• UCLA Fielding School of Public Health has several faculty experts who can speak to specific concerns of older adults. Contact Brad Smith, senior public relations officer, at bssmith@support.ucla.edu, 310-825-0148 (office) or 424-832-6408.

  • Eileen Crimmins, associate dean, USC Leonard Davis School of Gerontology, USC Andrus Gerontology Center. Contact Orli Belman, chief communications officer, at obelman@usc.edu or 213-821-9852.

  • XinQi Dong, M.D., M.P.H., director, Rutgers Institute for Health, Health Care Policy and Aging Research; can discuss specifics around older immigrants. Contact Jenny Wagner Noonan, sr. editor/media specialist, at jnoonan@ifh.rutgers.edu or 848-932-6636.

  • Michael T. Osterholm, Ph.D., M.P.H., director, Center for Infectious Disease Research and Policy, University of Minnesota. Contact Bradley Robideau at brobidea@umn.edu or 612-625-8431.

  • Michael Fischer, M.D., M.P.H., has worked for the Texas Department of State Health Services (DSHS) for over six years in the Infectious Disease Control Unit (IDCU); also served as a medical epidemiologist, during outbreaks involving high- consequence pathogens. Contact at Michael.Fisher@dshs.texas.gov or 512-776-7676.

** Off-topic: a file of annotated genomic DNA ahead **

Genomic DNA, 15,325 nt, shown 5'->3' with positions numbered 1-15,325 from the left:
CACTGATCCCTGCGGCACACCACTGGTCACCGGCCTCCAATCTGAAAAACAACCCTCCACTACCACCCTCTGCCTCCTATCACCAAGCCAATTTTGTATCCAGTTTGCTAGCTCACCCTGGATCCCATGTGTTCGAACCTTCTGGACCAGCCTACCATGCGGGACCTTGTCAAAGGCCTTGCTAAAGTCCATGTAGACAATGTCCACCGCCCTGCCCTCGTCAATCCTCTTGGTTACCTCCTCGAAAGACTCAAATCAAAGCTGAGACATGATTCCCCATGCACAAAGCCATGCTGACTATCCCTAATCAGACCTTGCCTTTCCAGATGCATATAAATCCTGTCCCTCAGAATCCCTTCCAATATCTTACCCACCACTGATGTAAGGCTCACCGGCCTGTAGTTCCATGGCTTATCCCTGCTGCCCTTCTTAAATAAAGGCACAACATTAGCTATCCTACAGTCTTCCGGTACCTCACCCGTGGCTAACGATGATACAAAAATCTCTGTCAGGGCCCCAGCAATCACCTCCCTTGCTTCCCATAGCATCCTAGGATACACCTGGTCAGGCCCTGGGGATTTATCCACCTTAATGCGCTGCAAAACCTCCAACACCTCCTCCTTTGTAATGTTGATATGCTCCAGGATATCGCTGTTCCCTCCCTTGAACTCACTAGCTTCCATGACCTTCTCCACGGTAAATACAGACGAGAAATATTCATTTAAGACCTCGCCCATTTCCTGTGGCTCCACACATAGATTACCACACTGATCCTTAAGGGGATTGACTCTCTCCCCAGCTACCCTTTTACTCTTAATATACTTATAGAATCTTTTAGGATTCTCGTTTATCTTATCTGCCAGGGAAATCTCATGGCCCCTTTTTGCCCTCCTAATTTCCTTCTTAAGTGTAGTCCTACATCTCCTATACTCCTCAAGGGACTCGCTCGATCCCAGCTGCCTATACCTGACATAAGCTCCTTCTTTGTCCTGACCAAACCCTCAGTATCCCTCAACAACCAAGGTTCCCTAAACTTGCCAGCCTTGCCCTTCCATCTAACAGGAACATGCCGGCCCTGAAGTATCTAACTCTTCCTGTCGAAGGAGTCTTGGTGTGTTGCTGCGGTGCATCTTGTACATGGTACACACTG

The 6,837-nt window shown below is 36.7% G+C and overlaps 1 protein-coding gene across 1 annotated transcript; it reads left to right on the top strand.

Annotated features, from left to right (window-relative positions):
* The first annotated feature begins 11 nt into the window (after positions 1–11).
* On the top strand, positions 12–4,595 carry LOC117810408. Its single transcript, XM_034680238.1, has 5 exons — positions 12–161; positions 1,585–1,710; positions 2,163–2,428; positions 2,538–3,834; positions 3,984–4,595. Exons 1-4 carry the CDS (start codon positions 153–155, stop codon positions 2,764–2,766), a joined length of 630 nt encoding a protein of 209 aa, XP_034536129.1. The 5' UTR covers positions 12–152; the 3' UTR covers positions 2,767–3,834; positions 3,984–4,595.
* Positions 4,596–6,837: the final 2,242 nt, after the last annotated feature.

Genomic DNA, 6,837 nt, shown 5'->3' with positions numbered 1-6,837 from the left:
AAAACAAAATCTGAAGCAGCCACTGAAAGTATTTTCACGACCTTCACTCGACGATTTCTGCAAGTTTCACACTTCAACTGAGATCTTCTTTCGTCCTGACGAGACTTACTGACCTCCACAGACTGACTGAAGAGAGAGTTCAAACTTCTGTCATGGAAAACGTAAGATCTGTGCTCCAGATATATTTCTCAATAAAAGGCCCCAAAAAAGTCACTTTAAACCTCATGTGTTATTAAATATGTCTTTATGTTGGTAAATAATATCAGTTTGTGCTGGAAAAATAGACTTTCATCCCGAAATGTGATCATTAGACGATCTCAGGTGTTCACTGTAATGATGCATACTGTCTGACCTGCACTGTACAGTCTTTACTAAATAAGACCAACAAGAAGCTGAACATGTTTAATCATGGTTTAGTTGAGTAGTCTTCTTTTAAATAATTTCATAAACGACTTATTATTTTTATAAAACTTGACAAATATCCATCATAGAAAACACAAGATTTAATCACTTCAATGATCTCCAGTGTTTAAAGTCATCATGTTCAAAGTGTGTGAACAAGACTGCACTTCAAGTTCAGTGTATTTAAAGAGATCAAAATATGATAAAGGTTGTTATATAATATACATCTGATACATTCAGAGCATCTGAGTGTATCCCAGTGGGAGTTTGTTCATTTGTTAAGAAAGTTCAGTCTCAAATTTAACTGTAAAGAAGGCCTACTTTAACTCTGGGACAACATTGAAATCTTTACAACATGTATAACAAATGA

• Lewis A. Lipsitz, M.D. chief of gerontology, Beth Israel Deaconess Medical Center and associate director, Claude D. Pepper Older Americans Independence Center; professor of medicine, Harvard Medical School. Contact Beth Israel, media relations representative, at 617-667-7300.

  • Elsa S. Strotmeyer, Ph.D., M.P.H., University of Pittsburgh School of Public Health; associate professor in the Department of Epidemiology and a Co-Director of the NIA T32 Epidemiology of Aging Training Grant. Contact at strotmeyere@edc.pitt.edu or 412-383-1293.

  • Charles Maddow, M.D., director, Emergency Geriatrics, Texas Medical Center/Memorial Herrmann Hospital, Houston. Contact via media relations at tmcmedia@tmc.edu or 713-791-8803.

  • Amy Kind, M.D., Ph.D., associate professor at the UW School of Medicine and Public Health, founding director of the UW Department of Medicine Health Services and Care Research Program and director of the Madison VA Dementia and Cognitive Care Clinic, Contact at ajk@medicine.wisc.edu or (608) 265-0852.

Please email me if you have more resources or additional ideas to add to this list. For additional reporting resources when covering COVID-19, check out AHCJ’s Infectious Diseases Core Topic page.